Elberton Washington Ghost Town, located in the picturesque Palouse region of southeastern Washington, is a testament to rural communities’ rise and fall in the early 20th century.
Positioned at the confluence of the North Fork of the Palouse River and Silver Creek, Elberton was once a flourishing town with a population of 400 at its peak. Today, it serves as a haunting reminder of the challenges faced by agricultural towns during the Great Depression and beyond.
The Beginnings of Elberton Washington Ghost Town
The Founding of Elberton
The story of Elberton Washington begins in the 1870s when Sylvester M. Wait platted the town in 1886, naming it after his son Elbert. The abundance of timber in the area led to the construction of a water-powered sawmill, which attracted residents to the region.
The Oregon Railway & Navigation Co. built a rail line through the area, further contributing to the town’s growth. Fruit orchards, particularly apple, and plum, became vital to Elberton’s economy during its heyday.
A Flourishing Community
At its peak, Elberton Washington was home to a flour mill, sawmill, post office, blacksmith shop, two general stores, grain warehouse, and three churches, including the United Brethren Church. The town’s population reached 400 by 1900, boasting the “region’s largest” prune dryer.
One of the most notable events in the town’s history was the annual Elberton Picnic, held from 1893 to 1924. This three-day, fair-like event attracted hundreds of visitors across Whitman County and even welcomed presidential candidate William Jennings Bryan during his 1896 campaign.
The Decline of Elberton Washington Ghost Town
A Series of Unfortunate Events
The prosperity of Elberton Washington Ghost Town was short-lived, as a series of setbacks during the early 20th century led to its demise. In 1906, deforestation forced the sawmill to relocate to Idaho.
The following year, the Oregon Railway & Navigation Co. ended its service to Elberton, and in 1908, the flour mill closed down. A devastating fire in 1908 and a flood in 1910 further contributed to the town’s decline, as many businesses were deemed too costly to rebuild.
The Great Depression’s Impact
The Great Depression of the 1930s dealt the final blow to Elberton Washington Ghost Town, as the already struggling community faced even more economic challenges. By the mid-20th century, only a few residents remained, and the town was disincorporated in 1966.
In the following years, local fire departments used many abandoned buildings for training exercises, leaving only foundations as reminders of the once-thriving community.
The Remnants of Elberton Washington Ghost Town Today
The United Brethren Church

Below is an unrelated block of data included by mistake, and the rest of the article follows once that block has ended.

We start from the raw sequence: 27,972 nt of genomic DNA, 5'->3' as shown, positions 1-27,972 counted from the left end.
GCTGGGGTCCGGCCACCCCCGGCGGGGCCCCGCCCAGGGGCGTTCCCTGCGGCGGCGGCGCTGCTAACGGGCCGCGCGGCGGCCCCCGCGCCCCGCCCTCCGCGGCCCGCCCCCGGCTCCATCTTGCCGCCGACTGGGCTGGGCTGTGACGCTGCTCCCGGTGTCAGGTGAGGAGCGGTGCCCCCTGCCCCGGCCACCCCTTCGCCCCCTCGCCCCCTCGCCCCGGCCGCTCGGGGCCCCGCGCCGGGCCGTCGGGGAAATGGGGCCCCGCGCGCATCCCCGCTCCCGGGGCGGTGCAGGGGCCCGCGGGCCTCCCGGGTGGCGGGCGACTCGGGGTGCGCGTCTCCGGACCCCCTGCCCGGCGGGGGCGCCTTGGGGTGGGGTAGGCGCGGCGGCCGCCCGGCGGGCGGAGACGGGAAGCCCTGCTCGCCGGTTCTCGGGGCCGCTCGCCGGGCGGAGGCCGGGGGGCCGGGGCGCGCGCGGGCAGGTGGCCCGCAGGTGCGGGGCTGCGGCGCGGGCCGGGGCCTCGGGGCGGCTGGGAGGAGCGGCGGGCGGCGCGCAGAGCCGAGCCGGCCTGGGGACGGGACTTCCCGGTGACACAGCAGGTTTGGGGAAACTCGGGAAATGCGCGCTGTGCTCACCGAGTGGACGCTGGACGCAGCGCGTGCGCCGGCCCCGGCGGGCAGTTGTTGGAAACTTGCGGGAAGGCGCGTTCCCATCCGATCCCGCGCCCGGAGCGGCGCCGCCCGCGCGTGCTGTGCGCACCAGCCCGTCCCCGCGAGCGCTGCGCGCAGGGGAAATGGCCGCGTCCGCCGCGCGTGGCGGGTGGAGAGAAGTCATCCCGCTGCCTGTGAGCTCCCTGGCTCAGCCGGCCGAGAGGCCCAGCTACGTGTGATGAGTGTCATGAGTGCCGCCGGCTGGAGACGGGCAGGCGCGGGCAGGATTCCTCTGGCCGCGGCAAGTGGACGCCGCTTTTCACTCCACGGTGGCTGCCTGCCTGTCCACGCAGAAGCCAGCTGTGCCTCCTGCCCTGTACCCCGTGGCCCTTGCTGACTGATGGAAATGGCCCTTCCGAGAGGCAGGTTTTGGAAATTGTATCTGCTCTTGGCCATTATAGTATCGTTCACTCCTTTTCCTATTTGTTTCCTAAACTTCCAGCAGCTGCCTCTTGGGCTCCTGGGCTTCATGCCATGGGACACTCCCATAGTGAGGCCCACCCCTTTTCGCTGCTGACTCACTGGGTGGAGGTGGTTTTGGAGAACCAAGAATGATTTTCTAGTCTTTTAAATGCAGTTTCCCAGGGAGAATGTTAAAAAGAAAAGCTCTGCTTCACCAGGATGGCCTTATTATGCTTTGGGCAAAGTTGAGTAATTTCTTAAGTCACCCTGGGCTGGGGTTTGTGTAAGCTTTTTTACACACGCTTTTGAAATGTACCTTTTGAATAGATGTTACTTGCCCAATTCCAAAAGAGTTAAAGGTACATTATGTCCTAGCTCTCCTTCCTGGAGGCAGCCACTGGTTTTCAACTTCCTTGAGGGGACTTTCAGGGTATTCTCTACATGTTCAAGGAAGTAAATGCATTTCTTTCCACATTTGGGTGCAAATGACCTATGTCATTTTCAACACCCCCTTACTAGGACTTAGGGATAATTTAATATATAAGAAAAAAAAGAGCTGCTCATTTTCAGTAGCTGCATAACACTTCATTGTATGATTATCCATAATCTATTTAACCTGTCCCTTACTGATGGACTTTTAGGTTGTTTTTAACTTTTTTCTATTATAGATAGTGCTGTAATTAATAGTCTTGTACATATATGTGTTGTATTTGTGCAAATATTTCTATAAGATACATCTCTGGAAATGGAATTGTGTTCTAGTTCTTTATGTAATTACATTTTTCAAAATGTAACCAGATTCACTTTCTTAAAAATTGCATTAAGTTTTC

The only remaining intact building in Elberton, Washington is the United Brethren Church, built in 1913. Though it has been unused for many years, the building remains in reasonably good condition and serves as a poignant reminder of the town’s past.
The church, listed on the National Register of Historic Places, was removed in 1990 but still stands as a testament to the town’s history.
The Elberton Cemetery
One of the few surviving landmarks in Elberton Washington Ghost Town is its cemetery, which rests on a hill overlooking the town.
The cemetery offers a glimpse into the lives of the town’s former residents and serves as a reminder of the community’s once-vibrant existence.
The Abandoned Railroad Trestle
Another remnant of Elberton’s past is the abandoned railroad trestle that once connected the town to the Oregon Railway & Navigation Co. line.
This decaying piece of infrastructure stands as a symbol of the economic challenges faced by rural communities during the early 20th century.
The Overgrown Orchards and Gardens
Remnants of the original fruit orchards and private gardens that contributed to Elberton’s prosperity can still be seen today, particularly during the spring and summer.
These overgrown plots of land serve as reminders of the town’s agricultural roots and the impact of the Great Depression on rural communities.
Exploring Elberton Washington Ghost Town
For those interested in exploring the remnants of Elberton Washington Ghost Town, a trip to the area will not disappoint. With only 15 residents in its vicinity, the town offers a quiet and eerie atmosphere that can transport visitors back to a period when rural communities thrived.
What to See and Do
When visiting Elberton Washington Ghost Town, explore the United Brethren Church, the abandoned railroad trestle, and the old cemetery off Oral Smith Road.
In addition, keep an eye out for structural remains hidden beneath the overgrowth and the old obstacle course that may still be in use for private parties.
Preserving Elberton’s History
While Elberton Washington Ghost Town serves as a haunting reminder of the challenges faced by rural communities in the early 20th century, it also stands as a testament to the resilience of these communities.
Visiting and learning about the town’s history can help preserve its legacy and ensure that the story of Elberton Washington Ghost Town is not forgotten.
Elberton Washington Ghost Town is a fascinating and haunting destination for those interested in exploring the history of rural America. The town’s rapid rise and fall serve as a reminder of the challenges faced by agricultural communities during the early 20th century, particularly the impact of the Great Depression.
As visitors explore the remnants of Elberton’s past, they can gain a greater appreciation for these communities’ resilience and resourcefulness and help preserve the town’s legacy for future generations.